This morning’s Star Tribune has a story about an up to now untold story behind the “Working Families Agenda” that has been so controversial in Minneapolis. The headline, “Target had quiet talks with labor on Minneapolis workplace rules,” does not accurately describe either the contents of the article or what actually happened this past summer when, as part of the preparation for introduction of an ordinance on fair scheduling, earned sick and safe time, and protections from wage theft, advocates from community groups (CTUL, NOC, TakeAction Minnesota, Working America), and unions met regularly with Target Corporation. Adam Belz writes:
Target Corp., the largest private employer in Minneapolis, worked closely with the backers of the workplace scheduling ordinance that angered many businesses before city leaders dropped it last month.
Target executives helped proponents of workers’ rights craft a rough framework for the ordinance, though one that was less onerous than the proposal that emerged publicly from the City Council, which would have forced businesses to tell workers their schedule 28 days in advance.
The company’s involvement, which until now hasn’t been disclosed, reflects Target’s concern about what shape future scheduling rules will take. While the rule would have affected only a few hundred Target employees — at three regular Target stores and one Target Express in the city — it could have influenced the national discussion on workers’ rights, which affects the retailer because it must deal with the costs of varying work rules across the country.
While the Downtown Council, the Minneapolis Chamber of Commerce and others rallied around Working Families Agenda by claiming there was “no problem” to be solved, Target Corp. and many other smaller businesses were engaged with advocates and workers trying to find solutions.
Several of the community groups at the Target table have now had a long history of working with Target, one that stems from years of often tense relationships and friction caused by disagreements we had with the company. TakeAction Minnesota’s Justice for All Campaign, as the article details, helped move Target to implement “Ban the Box” policies internally and support them as public policy for all busineses as well. CTUL’s multi-year campaign to raise standards in the retail cleaning industry not only brought Target to the table as one of the most important retailers using subcontracted janitorial companies, but as a result of that campaign the company adopted a Responsible Contractor Policy for its cleaning vendors.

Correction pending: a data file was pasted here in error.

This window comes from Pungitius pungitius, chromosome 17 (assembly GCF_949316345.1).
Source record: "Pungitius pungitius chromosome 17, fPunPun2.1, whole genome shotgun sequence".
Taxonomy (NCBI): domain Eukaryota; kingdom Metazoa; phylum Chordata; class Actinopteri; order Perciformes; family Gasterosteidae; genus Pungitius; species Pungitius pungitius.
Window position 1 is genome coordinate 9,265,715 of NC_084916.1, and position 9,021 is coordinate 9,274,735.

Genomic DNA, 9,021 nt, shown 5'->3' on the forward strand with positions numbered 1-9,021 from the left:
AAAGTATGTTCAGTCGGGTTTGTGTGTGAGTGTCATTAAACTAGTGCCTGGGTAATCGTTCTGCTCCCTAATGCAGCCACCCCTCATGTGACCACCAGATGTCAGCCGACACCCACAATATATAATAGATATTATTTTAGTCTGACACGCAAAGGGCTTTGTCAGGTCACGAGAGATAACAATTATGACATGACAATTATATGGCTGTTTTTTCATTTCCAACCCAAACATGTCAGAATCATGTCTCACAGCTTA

This background is important as a lesson to advocates. Target was not at the table simply out of the goodness of their hearts. It was the result of years of hard work. That said, now that we have what is, in essence, a community bargaining table with a major corporation, I am happy to praise them for not taking the route that so much of the Minneapolis business community has taken when it comes to low wage workers, looking away and claiming there is no problem to be solved. Target has sat down with workers and advocates to find solutions.
Advocates are used to, while working on policy, sitting across the table from elected officials. If we acknowledge, however, that corporations have enormous amounts of power in our polities, doesn’t it make sense to also mount campaigns aimed at bring those truly powerful folks to the bargaining table as well?
Do we agree on everything while at that table? Of course not. Having a partner willing to talk and problem-solve, however, is invaluable, and that is what is today distinguishes Target from so much of the business community in Minneapolis. While some told low wage workers their problems are imaginary, and while they still plot to ensure those workers do not have access to sick leave, others engage productively. In a progressive city like Minneapolis, this is the model that business should follow.
The Downtown Council and Chamber should dump its consultants who convinced them to wage war against workers and the city and consider there are other paths and models they could follow.